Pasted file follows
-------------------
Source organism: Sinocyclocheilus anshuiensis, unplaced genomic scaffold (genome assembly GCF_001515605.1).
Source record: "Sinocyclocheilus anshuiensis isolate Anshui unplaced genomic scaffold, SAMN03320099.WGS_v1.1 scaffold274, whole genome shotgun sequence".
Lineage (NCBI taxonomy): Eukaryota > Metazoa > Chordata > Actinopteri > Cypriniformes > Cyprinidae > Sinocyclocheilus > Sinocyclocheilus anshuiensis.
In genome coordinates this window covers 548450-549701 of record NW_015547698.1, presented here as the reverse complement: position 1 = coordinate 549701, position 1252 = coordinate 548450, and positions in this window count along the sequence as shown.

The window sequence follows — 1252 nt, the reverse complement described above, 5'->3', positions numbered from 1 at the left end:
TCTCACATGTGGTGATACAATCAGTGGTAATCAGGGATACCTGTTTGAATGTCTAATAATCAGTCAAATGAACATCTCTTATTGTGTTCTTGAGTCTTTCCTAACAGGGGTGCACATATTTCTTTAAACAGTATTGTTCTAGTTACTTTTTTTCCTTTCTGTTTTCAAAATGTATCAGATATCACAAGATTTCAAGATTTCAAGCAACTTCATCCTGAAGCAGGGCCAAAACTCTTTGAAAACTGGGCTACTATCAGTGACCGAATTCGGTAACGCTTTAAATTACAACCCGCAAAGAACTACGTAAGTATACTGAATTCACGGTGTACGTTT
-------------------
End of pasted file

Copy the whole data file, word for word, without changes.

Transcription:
Source organism: Sinocyclocheilus anshuiensis, unplaced genomic scaffold (genome assembly GCF_001515605.1).
Source record: "Sinocyclocheilus anshuiensis isolate Anshui unplaced genomic scaffold, SAMN03320099.WGS_v1.1 scaffold274, whole genome shotgun sequence".
Lineage (NCBI taxonomy): Eukaryota > Metazoa > Chordata > Actinopteri > Cypriniformes > Cyprinidae > Sinocyclocheilus > Sinocyclocheilus anshuiensis.
In genome coordinates this window covers 548450-549701 of record NW_015547698.1, presented here as the reverse complement: position 1 = coordinate 549701, position 1252 = coordinate 548450, and positions in this window count along the sequence as shown.

The window sequence follows — 1252 nt, the reverse complement described above, 5'->3', positions numbered from 1 at the left end:
TCTCACATGTGGTGATACAATCAGTGGTAATCAGGGATACCTGTTTGAATGTCTAATAATCAGTCAAATGAACATCTCTTATTGTGTTCTTGAGTCTTTCCTAACAGGGGTGCACATATTTCTTTAAACAGTATTGTTCTAGTTACTTTTTTTCCTTTCTGTTTTCAAAATGTATCAGATATCACAAGATTTCAAGATTTCAAGCAACTTCATCCTGAAGCAGGGCCAAAACTCTTTGAAAACTGGGCTACTATCAGTGACCGAATTCGGTAACGCTTTAAATTACAACCCGCAAAGAACTACGTAAGTATACTGAATTCACGGTGTACGTTT